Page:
Proceeding with a formal complaint requires the consent of the person complaining, particularly as witnesses or senior management may become involved. The formal procedure will be coordinated by the responsible manager under the guidance of the human resources section, where applicable. The human resources section does not need to know the specific details of the bullying case to provide this guidance.

The manager concerned should clarify the complaint and obtain a step-by-step account of the incident. In serious cases, more than one interview may be necessary.

The manager will document all such interviews accurately and avoid irrelevant information. This record will include parties involved, timing, location, and nature of conduct complained against. Records are to be kept and filed in a confidential and secure place. These records should be kept for a period of seven years. Under no circumstances will records be placed on the complainant’s personnel file.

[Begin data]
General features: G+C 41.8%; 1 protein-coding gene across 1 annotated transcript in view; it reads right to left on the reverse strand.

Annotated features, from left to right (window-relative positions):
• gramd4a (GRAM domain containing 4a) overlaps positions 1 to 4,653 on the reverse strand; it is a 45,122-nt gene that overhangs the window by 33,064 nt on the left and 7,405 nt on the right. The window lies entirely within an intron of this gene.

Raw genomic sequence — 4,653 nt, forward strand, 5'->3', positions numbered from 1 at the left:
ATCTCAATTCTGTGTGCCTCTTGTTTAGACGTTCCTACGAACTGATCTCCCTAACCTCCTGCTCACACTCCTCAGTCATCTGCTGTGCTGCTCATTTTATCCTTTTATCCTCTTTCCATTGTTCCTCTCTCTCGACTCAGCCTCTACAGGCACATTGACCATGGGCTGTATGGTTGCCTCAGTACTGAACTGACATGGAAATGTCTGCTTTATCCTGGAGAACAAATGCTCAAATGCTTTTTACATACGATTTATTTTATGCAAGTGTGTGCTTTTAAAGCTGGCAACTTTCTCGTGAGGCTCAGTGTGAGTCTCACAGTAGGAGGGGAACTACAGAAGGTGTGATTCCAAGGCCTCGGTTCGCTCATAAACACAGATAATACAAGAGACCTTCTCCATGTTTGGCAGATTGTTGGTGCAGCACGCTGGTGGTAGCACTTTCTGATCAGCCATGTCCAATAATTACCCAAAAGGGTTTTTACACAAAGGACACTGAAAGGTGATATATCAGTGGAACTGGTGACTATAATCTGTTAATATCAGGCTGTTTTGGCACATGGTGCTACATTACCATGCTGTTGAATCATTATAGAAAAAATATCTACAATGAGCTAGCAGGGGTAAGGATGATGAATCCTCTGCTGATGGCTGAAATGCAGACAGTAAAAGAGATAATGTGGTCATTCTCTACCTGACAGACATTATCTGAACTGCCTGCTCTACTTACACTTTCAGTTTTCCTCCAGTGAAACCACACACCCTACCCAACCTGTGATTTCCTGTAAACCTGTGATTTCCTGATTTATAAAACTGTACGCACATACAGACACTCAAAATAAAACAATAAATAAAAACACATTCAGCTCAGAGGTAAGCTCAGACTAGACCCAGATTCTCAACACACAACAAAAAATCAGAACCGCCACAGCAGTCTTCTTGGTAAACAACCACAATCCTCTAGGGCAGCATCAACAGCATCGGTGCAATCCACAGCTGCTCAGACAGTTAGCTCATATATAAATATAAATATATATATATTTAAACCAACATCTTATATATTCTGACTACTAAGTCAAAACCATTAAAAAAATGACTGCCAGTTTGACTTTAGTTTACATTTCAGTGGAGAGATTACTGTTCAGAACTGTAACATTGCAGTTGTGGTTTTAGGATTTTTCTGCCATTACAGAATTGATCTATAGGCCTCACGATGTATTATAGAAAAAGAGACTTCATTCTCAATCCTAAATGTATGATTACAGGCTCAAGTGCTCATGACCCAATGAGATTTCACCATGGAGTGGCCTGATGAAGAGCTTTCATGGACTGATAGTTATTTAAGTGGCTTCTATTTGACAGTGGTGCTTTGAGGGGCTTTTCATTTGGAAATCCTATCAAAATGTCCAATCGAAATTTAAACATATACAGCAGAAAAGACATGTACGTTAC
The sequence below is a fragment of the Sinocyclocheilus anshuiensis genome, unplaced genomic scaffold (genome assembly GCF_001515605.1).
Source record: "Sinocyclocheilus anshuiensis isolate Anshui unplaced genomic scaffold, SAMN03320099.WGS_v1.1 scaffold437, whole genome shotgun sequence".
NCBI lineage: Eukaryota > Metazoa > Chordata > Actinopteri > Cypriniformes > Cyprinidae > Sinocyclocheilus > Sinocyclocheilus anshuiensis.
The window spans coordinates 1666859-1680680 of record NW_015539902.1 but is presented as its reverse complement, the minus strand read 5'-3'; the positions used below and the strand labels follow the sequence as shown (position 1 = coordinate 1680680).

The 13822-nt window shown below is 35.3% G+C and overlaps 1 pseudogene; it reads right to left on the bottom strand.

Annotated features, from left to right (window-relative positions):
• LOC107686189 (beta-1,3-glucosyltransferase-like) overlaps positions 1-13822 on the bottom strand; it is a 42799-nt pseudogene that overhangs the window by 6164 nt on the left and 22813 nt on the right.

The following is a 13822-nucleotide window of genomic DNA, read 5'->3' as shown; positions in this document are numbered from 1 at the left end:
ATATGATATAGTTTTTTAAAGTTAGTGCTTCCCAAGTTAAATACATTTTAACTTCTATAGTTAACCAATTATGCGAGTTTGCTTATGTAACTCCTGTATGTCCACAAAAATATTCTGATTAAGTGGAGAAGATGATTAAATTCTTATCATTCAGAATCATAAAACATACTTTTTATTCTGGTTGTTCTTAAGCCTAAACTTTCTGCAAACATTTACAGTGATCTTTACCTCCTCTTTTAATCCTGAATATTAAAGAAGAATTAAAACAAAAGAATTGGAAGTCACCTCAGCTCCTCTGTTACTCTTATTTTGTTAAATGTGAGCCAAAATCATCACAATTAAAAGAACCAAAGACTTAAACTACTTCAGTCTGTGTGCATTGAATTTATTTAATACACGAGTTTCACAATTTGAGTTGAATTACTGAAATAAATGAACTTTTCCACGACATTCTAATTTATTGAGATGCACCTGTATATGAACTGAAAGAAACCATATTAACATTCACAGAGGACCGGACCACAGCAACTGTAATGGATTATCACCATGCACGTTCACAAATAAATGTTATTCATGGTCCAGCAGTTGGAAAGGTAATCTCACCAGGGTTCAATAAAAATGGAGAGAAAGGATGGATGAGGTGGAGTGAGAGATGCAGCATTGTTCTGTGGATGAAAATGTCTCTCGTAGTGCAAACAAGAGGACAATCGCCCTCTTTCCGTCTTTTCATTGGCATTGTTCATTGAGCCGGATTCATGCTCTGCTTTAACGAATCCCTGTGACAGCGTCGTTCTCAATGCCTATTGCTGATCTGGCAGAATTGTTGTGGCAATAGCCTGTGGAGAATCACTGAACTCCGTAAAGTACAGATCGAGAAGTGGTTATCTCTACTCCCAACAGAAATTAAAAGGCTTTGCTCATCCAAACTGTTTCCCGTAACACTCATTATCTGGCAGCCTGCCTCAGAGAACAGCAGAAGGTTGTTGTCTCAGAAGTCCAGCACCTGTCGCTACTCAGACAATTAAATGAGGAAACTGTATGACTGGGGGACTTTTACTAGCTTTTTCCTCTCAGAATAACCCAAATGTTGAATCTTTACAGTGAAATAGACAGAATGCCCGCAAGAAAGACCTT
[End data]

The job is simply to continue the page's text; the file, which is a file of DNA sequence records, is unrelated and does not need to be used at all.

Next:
The manager will organise an investigation, which in most cases will involve (but is not limited to):

  • a private interview to ascertain the facts and to find what the complainant expects to happen as a result of making the complaint;
  • an interview with the alleged harasser(s) to ascertain their defence;
  • interviews with other employees, volunteers or individuals who may be able to assist; and
  • examination of any relevant documents.

All relevant evidence should be considered by the person conducting the investigation. Such evidence may include:

  • supporting (or contradictory) evidence provided by medical practitioners, counsellors, family members, friends, or co-workers;
  • Supervisors’ reports and personnel records;
  • records kept by the person claiming to have been bullied;